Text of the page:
• ## Bainite

It's not pearlite or martensite. A blog written by Mathew Peet.
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## What’s the g-force in a rally car?

An FIA rally-cross car can accelerate from 0-60 mph in 2 seconds.

Lets check equations of motion, first some definitions.
u – initial velocity
v – final velocity
a – acceleration
t – time
s – displacement

v = u + at
s = ut + ½at2
v2= u2+ 2as

v is 60 mph is 26.8224 m/s
and average acceleration = 26.8224 / 2 = 13.4112 m/s^2
= 13.4112 / 9.80665 g
= 1.368 g
~ 1.4 g

Back calculating….

v = u + at
v = 0 + 13.4112 * 2

OK, in agreement with what we expected.

Distance travelled
s = ut + 1/2 * a t2
= 0 + 0.5 * 13.4112 * 4
= 2 * 13.4112
= 26.8224 m
~ 26.8 m

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## Octave/ Matlab is fun – Enter the Matrix

f = rot90((diag((ones(5,1)))) + hankel(zeros(5,1),2*(ones(5,1))),1)
warning: hankel: column wins anti-diagonal conflict
f =

0 2 2 2 3
0 0 2 3 2
0 0 1 2 2
0 1 0 0 2
1 0 0 0 0

hess(diag((ones(4,1))))
ans =

1 0 0 0
0 1 0 0
0 0 1 0
0 0 0 1

eig(diag((ones(4,1))))
ans =

1
1
1
1

diag([1,2,3],4)
ans =

0 0 0 0 1 0 0
0 0 0 0 0 2 0
0 0 0 0 0 0 3
0 0 0 0 0 0 0
0 0 0 0 0 0 0
0 0 0 0 0 0 0
0 0 0 0 0 0 0

rot90(shift(rot90(rand(4),1),1),3)
ans =

0.141505 0.100645 0.200515 0.552900
0.163904 0.081520 0.505508 0.356016
0.458187 0.275491 0.472148 0.434868
0.988882 0.267269 0.680475 0.424024

## Emergency Number

My department has two emergency numbers, one for office hours (8.45-5.15) and one for the rest of the time. The numbers are 67760 for office hours and 31818 for the rest of the time. In lunch time I’m not sure what we should do.

If we add the number we get 67760 + 31818 = 99578

which is 421 short of 99999. 99999 and 421 are easy to remember. So if you can remember this helpful other numbers and one of the emergency numbers you should easily be able to work out the other one. So now you only have to remember either 31818 or 67760.

## Puzzling Socks

Maths

Here is a puzzle about socks;

You have a drawer in your bedroom that contains an assortment of black, blue and brown socks. You start randomly taking individual socks out of the drawer, but it’s too dark to see what colour socks you have taken. How many socks do you need to take out in order to guarantee that you have got a matching pair?

The answer is Four socks. Taking out one more than the number of colours of sock in the drawer guarantees at least one pair.

Reality

Unfortunately this doesn’t help me. Each of my socks have one matching sock, so to find a pair I have to remove almost all of them.

## Mtdata Script example 1

Here is an example macro for use with thermodynamics software mtdata. This script sets up a stepped calculation of equilibrium for a steel composition, it then output a text file of the mass fraction of each phase. Reading the script is made difficult by the use of contracted version of the commands. The first command selects the multiphase modules could have been written ‘mu’ rather than ‘multiphase’. The next command starts ‘def sys…’ is the same as ‘define system’. Note most commands end with an exclamation mark, this is the way to tell mtdata you really mean what you typed.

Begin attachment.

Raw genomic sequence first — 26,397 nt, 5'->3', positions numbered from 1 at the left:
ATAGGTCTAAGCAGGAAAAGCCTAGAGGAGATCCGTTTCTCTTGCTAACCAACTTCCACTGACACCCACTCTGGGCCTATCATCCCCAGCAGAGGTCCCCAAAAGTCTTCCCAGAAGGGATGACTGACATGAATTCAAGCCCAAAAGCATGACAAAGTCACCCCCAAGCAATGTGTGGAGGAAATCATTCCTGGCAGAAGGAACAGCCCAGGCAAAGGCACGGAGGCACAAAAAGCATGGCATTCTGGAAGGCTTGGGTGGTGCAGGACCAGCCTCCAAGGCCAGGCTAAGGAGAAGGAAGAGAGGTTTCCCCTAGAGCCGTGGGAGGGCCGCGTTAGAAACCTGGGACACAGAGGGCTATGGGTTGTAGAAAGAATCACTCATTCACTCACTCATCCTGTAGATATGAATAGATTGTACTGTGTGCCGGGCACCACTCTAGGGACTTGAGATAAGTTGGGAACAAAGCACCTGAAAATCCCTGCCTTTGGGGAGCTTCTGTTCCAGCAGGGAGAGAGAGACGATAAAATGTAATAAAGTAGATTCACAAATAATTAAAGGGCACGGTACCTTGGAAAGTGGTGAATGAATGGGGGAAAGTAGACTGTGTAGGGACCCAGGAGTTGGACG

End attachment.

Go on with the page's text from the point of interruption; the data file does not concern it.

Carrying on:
``` :Macro file to calculate equilibrium phase fractions :Mathew Peet and Hala Salman Hasan 20th June 2007 multiphase def sys "Fe,C,Si,Mn,Cr,Mo,Co,Al" source plus sub_sgte ! :this is a comment :uncomment following line to use tcfe database instead :def sys "Fe,C,Si,Mn,Cr,Mo,Co,Al" source tcfe ! classify absent phase(*) ! classify normal phase(FCC_A1,BCC_A2,M23C6,M6C,cementite,m7c3) ! classify misc(FCC_A1) 1 ! set w 100 ! set w(2) 0.78 w(3) 1.6 w(4) 2.02 w(5) 1.01 w(6) 0.24 w(7) 3.87 w(8) 1.37 ! step temp 773 1373 5 ! :this line is a comment :following 3 lines output a spreadsheet of phase fractions with temperature com pri gra ! ord mass phase ! plot tabu spread ! :uncomment line/ type following to see compositions of phases :compute print brief print mol ! ```

Example output of the above calculation was archived.

## Simple Math: Quadratic Equation Gnuplot script

## How do trees raise water?

Capillarity can raise liquid against gravity, I was interested to know how much this can account for the movement of water in trees, is capillarity alone enough to lift water up a tree trunk?

For water in a tube there is an equation like this;
``` h = 2T cos (theta) / pgr where; T = 0.0728 J/m^2 at 20 degrees C, the contact angle theta = 20 degrees, density of water, p = 1000 kg/m^3, and the local acceleration due to gravity can usually be taken to be 9.8 m/s^2. ```

So the height is given by;
``` h = 1.4x10^{-5) / r ```

So tubes of the following diameters can lift water to the following heights.

 Diameter (mm) Height (m) 1 0.014 0.1 0.14 0.01 1.4 0.001 14 0.0001 140

If we assume perfect contact these heights become only slightly larger. (cos(theta)=1)
1 micrometre diameter tube can lift water 14.85 m, it’s necessary to have a tube 0.1 micrometres or 100 nanometers to lift water a height of 148 meters by capillary action alone, if the above equations are valid. Looking around on the internet gave a size of xylem in a tree to be around 20-30 micrometres (0.02 – 0.03 mm) in size, which if true enough to lift water around half a meter. It would be interesting to see if this value is correct.

If you are interested to find more there is a 2004 nature article on the limits of tree height here.